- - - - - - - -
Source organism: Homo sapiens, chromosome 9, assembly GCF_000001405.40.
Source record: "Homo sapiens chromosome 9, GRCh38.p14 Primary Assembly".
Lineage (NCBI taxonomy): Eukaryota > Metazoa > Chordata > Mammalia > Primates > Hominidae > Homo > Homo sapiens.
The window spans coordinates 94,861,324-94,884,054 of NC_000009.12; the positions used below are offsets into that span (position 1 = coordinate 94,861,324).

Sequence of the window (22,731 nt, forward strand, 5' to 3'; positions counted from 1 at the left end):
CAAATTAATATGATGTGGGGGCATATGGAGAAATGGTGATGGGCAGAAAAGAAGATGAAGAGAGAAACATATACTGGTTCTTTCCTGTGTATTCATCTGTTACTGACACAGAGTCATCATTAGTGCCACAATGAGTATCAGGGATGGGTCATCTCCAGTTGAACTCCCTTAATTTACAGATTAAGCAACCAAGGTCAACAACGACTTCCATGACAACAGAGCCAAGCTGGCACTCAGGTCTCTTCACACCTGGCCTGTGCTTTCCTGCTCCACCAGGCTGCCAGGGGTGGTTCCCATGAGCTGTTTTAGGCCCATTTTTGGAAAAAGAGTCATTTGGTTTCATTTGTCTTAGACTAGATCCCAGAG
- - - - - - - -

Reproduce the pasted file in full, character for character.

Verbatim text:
Source organism: Homo sapiens, chromosome 9, assembly GCF_000001405.40.
Source record: "Homo sapiens chromosome 9, GRCh38.p14 Primary Assembly".
Lineage (NCBI taxonomy): Eukaryota > Metazoa > Chordata > Mammalia > Primates > Hominidae > Homo > Homo sapiens.
The window spans coordinates 94,861,324-94,884,054 of NC_000009.12; the positions used below are offsets into that span (position 1 = coordinate 94,861,324).

Sequence of the window (22,731 nt, forward strand, 5' to 3'; positions counted from 1 at the left end):
CAAATTAATATGATGTGGGGGCATATGGAGAAATGGTGATGGGCAGAAAAGAAGATGAAGAGAGAAACATATACTGGTTCTTTCCTGTGTATTCATCTGTTACTGACACAGAGTCATCATTAGTGCCACAATGAGTATCAGGGATGGGTCATCTCCAGTTGAACTCCCTTAATTTACAGATTAAGCAACCAAGGTCAACAACGACTTCCATGACAACAGAGCCAAGCTGGCACTCAGGTCTCTTCACACCTGGCCTGTGCTTTCCTGCTCCACCAGGCTGCCAGGGGTGGTTCCCATGAGCTGTTTTAGGCCCATTTTTGGAAAAAGAGTCATTTGGTTTCATTTGTCTTAGACTAGATCCCAGAG